Last time we noted that some hedge funds are defined by the geographic markets in which they invest, rather than the specific strategies they follow. We looked at regional funds, country-specific, and emerging markets hedge funds.
An emerging markets hedge fund manager invests in the equity or debt of less mature markets, which have the potential for significant growth but also tend to have higher levels of inflation, volatility, currency, political and liquidity risks. In addition, many emerging markets do not allow short-selling, nor do they offer futures or other derivative products with which to hedge risk. This removes a critical tool from the hedge fund manager’s arsenal.
Emerging markets hedge funds began to gain popularity in the mid-1980s when International Finance Corporation (IFC) set up the first mutual fund that invested solely in securities from emerging markets with seed capital of around $50 million. Since that time, they have grown to approximately US $110 billion under management, according to Hedge Fund Research.
Although they are defined by the geography in which they invest, emerging market hedge funds are really quite diverse, and employ a variety of strategies within the 28 emerging countries including: equity long, event-driven, global macro and fixed income arbitrage.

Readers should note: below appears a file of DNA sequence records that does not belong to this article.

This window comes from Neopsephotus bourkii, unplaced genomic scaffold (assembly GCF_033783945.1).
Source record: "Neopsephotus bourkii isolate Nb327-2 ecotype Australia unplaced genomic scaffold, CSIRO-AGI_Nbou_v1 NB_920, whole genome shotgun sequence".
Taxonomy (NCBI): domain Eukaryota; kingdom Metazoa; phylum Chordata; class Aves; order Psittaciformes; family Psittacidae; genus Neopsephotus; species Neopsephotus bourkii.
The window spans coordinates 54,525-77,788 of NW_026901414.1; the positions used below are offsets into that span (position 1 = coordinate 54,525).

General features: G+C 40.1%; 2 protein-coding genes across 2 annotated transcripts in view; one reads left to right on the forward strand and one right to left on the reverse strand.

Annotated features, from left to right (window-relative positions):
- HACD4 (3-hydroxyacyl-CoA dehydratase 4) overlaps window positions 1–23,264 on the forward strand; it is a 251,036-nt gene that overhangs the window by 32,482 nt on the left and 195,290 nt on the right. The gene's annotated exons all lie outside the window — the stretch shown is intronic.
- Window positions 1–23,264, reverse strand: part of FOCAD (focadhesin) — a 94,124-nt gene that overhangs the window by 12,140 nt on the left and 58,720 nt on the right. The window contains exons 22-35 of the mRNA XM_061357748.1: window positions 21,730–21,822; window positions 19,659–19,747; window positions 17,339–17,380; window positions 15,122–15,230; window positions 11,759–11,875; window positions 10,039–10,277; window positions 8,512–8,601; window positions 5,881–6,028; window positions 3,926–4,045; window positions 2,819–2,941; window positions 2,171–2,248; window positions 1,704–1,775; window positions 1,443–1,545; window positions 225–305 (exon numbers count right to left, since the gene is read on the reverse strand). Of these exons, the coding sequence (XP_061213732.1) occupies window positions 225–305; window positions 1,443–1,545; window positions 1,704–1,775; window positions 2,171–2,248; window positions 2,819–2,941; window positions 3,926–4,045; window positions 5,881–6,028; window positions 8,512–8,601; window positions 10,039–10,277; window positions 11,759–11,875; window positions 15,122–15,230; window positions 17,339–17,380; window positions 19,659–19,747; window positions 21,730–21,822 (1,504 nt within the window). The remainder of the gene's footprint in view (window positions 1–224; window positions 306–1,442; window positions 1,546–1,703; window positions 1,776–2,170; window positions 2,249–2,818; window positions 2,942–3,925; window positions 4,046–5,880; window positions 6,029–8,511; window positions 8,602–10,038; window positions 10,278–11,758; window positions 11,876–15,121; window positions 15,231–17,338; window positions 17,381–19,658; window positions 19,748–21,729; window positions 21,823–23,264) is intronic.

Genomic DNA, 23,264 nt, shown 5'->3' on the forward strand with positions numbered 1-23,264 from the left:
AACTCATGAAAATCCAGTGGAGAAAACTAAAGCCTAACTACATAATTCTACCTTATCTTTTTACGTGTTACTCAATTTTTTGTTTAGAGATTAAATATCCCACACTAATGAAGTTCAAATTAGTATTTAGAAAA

As Richard Wilson of HedgeFundBlogger.com points out, the nature of emerging markets has changed substantially in the past 10 years. Once, many of these countries were net importers of capital; today, many governments in emerging markets have become international investors themselves, through the creation of sovereign wealth funds. These sovereign wealth funds wield considerable influence in today’s markets.
Emerging markets hedge funds reportedly took in over $9 billion in new assets in early 2008. Before the current crisis, many emerging market hedge funds were delivering returns in excess of 25% annually, well above the hedge fund industry average, which led to their growing popularity. However, inflows and returns have dropped off precipitously in the wake of the financial crisis. Emerging market economies have been hit just as hard by deteriorating economic conditions.
Emerging market hedge fund investing remains a volatile and high risk strategy, heavily dependent on a manager’s research and expertise in that country or region of the world.
The Hedge Fund Association